DENVER (KDVR) – The Centers for Disease Control says hospitalizations might be higher this year for respiratory viruses.
“(We) are really working hard to make sure all of our staff are vaccinated in a timely manner,” Dr. Carrie Horn said.
Horn is the chief medical officer at National Jewish Health and told FOX31 her staff is getting prepped for the flu season.
“Is there still a good supply of oral medications for flu or oral medications for COVID?” Horn said, describing one step to prepare for the season.
Hospitalizations are not expected to take a severe spike for extreme cases of the flu in the area, but Horn said they are ready at NJH.
“If hospitalizations do go up,” Horn said, “do we have the nurse staffing and the support staffing to be able to take care of all of those patients?”
That is how healthcare workers are getting ready in the metro area.
Horn explained just how one might need to be hospitalized for flu-related symptoms.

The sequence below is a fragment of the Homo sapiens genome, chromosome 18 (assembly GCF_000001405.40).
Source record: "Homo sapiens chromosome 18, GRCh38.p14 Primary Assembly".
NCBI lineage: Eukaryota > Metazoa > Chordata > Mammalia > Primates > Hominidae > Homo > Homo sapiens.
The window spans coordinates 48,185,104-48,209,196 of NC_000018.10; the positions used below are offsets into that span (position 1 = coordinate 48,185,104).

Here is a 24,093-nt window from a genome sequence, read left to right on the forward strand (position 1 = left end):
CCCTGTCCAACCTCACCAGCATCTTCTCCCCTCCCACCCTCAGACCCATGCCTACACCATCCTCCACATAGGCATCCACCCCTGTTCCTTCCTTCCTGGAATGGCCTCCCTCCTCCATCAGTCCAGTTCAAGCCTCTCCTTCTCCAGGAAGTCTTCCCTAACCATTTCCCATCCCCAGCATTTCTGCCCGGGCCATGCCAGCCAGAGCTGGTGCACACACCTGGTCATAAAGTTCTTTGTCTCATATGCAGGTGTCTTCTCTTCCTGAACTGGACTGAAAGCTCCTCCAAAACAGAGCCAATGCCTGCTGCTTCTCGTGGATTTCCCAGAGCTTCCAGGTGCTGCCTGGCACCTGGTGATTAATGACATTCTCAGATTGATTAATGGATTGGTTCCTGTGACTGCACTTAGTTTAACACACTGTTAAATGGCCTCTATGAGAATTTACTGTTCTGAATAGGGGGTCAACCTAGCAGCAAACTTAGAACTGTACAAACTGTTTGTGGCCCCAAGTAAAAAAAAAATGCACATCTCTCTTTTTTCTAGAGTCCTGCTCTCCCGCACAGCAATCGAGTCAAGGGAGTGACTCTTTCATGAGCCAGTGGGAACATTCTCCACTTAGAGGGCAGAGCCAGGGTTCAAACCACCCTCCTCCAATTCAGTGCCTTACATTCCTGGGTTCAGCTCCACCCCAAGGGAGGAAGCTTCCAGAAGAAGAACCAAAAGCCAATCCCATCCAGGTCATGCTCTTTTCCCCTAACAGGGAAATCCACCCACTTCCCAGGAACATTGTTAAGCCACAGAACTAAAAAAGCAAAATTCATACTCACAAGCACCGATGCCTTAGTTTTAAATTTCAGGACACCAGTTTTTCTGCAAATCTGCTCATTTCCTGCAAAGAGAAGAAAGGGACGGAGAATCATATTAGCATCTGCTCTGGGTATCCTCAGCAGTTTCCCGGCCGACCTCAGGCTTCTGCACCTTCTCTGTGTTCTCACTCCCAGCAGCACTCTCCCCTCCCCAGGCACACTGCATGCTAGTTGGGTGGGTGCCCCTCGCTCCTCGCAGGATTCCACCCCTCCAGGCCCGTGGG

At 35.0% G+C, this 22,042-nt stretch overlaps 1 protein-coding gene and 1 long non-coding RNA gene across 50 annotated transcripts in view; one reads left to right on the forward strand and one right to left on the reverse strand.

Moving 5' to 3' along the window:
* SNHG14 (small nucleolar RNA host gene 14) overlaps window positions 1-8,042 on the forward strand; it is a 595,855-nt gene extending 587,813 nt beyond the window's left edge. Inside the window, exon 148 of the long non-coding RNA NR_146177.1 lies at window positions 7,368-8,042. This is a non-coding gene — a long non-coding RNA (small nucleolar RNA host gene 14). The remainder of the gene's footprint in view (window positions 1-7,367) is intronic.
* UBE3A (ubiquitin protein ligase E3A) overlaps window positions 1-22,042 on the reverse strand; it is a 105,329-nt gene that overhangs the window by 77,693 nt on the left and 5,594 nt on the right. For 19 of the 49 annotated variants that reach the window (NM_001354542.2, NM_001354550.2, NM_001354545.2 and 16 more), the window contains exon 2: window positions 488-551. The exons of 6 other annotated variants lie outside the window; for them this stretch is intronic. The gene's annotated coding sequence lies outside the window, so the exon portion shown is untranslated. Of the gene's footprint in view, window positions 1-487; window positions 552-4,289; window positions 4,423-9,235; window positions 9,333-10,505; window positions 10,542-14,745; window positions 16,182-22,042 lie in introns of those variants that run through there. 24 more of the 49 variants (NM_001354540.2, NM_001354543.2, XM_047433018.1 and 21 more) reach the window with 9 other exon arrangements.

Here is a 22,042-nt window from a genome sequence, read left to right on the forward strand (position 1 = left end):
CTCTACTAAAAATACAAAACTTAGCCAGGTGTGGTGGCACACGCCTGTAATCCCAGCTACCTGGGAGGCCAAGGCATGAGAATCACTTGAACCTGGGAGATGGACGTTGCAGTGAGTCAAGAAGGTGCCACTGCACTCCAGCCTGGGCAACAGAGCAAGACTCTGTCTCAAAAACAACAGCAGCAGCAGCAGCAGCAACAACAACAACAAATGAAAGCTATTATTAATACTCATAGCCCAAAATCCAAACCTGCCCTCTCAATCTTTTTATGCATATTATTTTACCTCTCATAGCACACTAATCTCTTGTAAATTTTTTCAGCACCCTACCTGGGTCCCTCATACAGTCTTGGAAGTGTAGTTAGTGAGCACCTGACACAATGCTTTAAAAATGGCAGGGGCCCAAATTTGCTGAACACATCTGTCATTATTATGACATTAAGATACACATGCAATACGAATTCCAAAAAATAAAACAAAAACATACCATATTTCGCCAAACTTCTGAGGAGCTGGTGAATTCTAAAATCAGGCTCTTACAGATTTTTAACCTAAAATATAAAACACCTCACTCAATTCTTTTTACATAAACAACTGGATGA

“The most common one is that there’s enough inflammation going on in the lungs that their oxygen levels go down,” Horn said.
Another way one might need to be hospitalized for the flu is having a pre-existing condition.
“If they have, say underlying heart disease or diabetes and the inflammation can cause worsening of things like that,” Horn said.
About the outlook for flu in our area, Horn said it could go either way.
“I don’t think we know exactly what we’re going to see this winter,” Horn said.
The best way to avoid a worst case scenario, Horn said, is to get your vaccines for the flu, and COVID-19. And for the first time, there is an RSV vaccine available for people 60 and older.
That is a hard sell for some people, but Horn maintains it is important for folks more vulnerable than others.
“This won’t totally keep you from getting infected,” Horn said, “but I really want to keep you out of the hospital, and I really want to try to minimize any sort of long term bad things that could happen from having had that infection.”
The flu spreads through droplets and Horn said it can survive on surfaces for several hours.
Always an important reminder to wash your hands and cover your coughs and sneezes.